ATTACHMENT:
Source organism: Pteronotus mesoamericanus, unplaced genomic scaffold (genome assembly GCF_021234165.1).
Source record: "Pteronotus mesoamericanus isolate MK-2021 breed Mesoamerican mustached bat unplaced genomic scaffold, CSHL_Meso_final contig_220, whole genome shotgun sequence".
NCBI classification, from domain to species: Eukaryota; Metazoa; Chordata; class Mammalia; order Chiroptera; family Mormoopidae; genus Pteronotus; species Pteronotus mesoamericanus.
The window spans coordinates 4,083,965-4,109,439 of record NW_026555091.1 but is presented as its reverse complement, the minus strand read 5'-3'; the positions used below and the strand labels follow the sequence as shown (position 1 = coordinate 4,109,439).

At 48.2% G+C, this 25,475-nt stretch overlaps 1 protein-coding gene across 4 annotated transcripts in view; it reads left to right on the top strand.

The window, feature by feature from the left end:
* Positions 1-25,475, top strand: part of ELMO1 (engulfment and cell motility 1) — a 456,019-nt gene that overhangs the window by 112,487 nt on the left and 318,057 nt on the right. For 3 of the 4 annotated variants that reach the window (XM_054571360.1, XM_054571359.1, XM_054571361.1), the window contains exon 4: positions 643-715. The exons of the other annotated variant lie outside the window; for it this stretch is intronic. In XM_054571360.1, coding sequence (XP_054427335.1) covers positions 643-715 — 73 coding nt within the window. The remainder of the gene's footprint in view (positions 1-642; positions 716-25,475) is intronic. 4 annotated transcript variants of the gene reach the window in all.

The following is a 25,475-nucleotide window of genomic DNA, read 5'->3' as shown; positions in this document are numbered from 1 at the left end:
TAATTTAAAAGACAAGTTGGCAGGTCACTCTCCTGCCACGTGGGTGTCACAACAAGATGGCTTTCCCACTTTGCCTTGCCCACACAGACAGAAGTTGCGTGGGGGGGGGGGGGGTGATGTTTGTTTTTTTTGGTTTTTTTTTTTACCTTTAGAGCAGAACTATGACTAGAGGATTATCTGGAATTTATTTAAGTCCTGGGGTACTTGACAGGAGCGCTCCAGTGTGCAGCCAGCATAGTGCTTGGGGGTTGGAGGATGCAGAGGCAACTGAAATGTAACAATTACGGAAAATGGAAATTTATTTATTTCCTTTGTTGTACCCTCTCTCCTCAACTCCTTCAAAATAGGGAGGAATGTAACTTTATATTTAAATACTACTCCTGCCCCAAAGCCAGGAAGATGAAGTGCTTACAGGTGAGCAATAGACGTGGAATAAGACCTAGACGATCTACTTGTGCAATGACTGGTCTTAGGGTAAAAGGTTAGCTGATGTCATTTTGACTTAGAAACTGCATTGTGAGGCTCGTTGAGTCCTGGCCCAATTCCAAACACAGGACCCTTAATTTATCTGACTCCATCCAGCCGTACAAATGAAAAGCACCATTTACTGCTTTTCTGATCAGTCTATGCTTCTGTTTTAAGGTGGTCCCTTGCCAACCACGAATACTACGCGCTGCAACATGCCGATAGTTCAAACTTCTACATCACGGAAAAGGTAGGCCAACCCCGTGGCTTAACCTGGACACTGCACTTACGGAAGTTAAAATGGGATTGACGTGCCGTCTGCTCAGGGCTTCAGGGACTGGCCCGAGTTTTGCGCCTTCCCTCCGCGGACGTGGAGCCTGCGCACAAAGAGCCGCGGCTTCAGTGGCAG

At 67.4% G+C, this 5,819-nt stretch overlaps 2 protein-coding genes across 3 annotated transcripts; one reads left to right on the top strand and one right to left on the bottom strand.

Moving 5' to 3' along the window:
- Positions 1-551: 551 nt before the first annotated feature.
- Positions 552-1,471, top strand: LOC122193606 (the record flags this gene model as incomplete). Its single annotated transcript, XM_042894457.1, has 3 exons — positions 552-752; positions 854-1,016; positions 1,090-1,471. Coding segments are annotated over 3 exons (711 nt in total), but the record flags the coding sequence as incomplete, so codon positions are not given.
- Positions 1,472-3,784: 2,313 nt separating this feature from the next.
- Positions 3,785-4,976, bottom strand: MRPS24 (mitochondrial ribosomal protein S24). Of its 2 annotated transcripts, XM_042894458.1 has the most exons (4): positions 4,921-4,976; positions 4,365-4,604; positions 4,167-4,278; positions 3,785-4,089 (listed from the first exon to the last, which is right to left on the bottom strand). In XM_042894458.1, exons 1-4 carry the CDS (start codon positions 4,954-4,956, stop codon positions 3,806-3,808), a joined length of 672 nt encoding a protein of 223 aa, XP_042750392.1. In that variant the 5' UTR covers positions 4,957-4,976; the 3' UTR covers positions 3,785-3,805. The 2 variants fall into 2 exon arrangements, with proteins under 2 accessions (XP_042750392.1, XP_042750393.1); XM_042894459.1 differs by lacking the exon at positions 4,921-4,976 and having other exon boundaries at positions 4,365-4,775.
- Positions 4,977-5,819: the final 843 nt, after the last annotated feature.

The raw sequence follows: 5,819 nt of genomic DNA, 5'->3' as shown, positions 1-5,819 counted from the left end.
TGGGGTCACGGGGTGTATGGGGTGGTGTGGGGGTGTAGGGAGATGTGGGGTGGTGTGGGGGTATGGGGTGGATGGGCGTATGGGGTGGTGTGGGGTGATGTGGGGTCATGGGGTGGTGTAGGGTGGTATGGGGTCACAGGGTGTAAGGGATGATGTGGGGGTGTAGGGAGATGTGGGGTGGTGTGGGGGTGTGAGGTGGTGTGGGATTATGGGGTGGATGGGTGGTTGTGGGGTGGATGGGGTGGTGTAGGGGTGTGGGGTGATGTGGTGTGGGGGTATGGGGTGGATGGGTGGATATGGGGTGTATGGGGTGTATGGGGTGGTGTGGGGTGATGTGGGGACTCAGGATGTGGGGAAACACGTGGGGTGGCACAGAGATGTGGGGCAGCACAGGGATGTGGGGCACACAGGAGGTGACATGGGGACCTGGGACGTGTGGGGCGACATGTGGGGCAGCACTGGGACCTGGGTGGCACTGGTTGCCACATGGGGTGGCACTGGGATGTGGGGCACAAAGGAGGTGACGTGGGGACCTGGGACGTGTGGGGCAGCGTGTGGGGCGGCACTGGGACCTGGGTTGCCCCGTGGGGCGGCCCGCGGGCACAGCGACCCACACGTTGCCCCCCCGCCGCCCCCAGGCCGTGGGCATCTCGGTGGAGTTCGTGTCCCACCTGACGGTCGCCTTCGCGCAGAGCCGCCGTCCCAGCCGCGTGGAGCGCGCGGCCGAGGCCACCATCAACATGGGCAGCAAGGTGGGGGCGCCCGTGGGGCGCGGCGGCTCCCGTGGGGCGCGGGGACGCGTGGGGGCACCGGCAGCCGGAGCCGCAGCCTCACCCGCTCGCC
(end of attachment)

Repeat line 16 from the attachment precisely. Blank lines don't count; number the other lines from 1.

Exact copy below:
- Positions 4,977-5,819: the final 843 nt, after the last annotated feature.